Monday 7th September Ref: 2020/6
After completing the course planning and preparation of Lady Martina, much of which had been undertaken the night before, I checked with the harbourmaster and we agreed that it would be okay for us to leave about 3 PM local time, which was nearly an hour after high water. By this time the levels had not dropped very much and we would be able to carry the ebb tide back along the Suffolk coast to Lowestoft. From our moorings, we could still see the P&O cruise ship Arcadia anchored offshore acting as a huge tide gauge was it swung round just before we were leaving port. Today's harbourmaster did not turn any boat away but tried his best to accommodate them. I was wondering why he was looking quizzically at Lady Martina as we left, and I found out once we arrived in turbulence outside Lowestoft Harbour. I had left our Dutch pottery Stork chick, Ooievaar. in his nest up on my radar reflector, with his legs dangling, and he lasted the entire voyage until the very end when he fell off but was recovered safely.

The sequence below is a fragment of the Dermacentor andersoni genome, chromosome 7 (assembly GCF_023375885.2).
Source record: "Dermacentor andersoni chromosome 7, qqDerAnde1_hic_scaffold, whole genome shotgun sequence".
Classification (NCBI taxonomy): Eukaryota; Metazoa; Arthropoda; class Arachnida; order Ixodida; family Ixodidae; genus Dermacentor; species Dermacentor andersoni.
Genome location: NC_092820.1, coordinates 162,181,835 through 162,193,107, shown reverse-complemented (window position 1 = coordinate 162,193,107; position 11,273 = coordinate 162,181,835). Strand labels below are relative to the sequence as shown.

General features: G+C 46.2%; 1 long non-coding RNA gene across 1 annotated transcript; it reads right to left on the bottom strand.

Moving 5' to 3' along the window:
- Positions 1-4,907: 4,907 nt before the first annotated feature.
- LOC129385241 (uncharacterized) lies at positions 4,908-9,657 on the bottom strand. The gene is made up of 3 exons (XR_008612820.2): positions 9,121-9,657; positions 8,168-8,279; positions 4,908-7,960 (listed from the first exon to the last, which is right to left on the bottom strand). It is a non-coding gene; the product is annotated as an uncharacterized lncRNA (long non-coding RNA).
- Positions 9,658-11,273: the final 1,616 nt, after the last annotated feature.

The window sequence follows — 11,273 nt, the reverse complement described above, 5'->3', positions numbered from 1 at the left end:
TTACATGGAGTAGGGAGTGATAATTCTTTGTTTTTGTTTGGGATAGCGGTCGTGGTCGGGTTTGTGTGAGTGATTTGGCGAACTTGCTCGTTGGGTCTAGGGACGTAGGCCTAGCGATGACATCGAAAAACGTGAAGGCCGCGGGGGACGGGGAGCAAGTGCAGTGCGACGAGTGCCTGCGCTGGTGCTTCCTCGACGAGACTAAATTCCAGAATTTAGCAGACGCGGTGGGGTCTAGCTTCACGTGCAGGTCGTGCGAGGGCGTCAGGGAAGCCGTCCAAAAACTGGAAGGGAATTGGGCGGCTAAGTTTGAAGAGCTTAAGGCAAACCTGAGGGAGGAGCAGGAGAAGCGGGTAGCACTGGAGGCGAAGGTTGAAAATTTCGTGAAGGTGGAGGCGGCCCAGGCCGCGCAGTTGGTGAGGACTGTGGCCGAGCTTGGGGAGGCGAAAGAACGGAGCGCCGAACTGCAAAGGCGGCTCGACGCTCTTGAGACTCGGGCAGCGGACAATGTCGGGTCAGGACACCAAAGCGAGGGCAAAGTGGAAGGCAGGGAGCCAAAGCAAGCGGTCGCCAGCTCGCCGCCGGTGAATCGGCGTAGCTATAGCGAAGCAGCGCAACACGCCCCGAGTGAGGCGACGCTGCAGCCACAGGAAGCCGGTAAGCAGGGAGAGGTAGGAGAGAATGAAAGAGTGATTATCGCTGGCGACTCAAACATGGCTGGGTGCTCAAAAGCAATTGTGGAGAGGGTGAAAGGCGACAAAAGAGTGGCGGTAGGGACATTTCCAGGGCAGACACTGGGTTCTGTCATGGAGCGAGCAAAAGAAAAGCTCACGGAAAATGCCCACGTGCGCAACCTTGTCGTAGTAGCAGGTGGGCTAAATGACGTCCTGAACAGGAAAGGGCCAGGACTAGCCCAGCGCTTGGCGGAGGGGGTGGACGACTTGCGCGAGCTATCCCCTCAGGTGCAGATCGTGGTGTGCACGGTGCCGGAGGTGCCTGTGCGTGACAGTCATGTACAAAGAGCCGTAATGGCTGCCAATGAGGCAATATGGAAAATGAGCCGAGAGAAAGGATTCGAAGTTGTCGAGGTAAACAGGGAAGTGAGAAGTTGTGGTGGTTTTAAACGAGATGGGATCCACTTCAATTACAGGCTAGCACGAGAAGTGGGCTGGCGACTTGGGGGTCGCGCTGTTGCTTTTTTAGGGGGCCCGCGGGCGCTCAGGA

We carried the tide North along the coast with our progress being at least one knot faster and this rose to over 2 kn by the time we approached the Newcombe Sand buoy. The sea was smooth to slight throughout but the tidal turbulence at the entrance to Lowestoft caused by the interaction of the ebb with the coastal flow rocked the boat a little until we safely cruised into the outer harbour. We had met fishing vessel Orion on a coincident course as he was gutting his catch single-handed and then we were followed in by a Coastal Protection ‘warship’ which sailed through the Bascule bridge to its base in Lake Lothing. We radioed in and moored up just 1hr 40mins after leaving Southwold.
19-24 degC; RH 71→64%; 1023mb steady ; smooth/slight/mod seas with 9-13 knot breeze, variable; fair visibility with slight rain in the air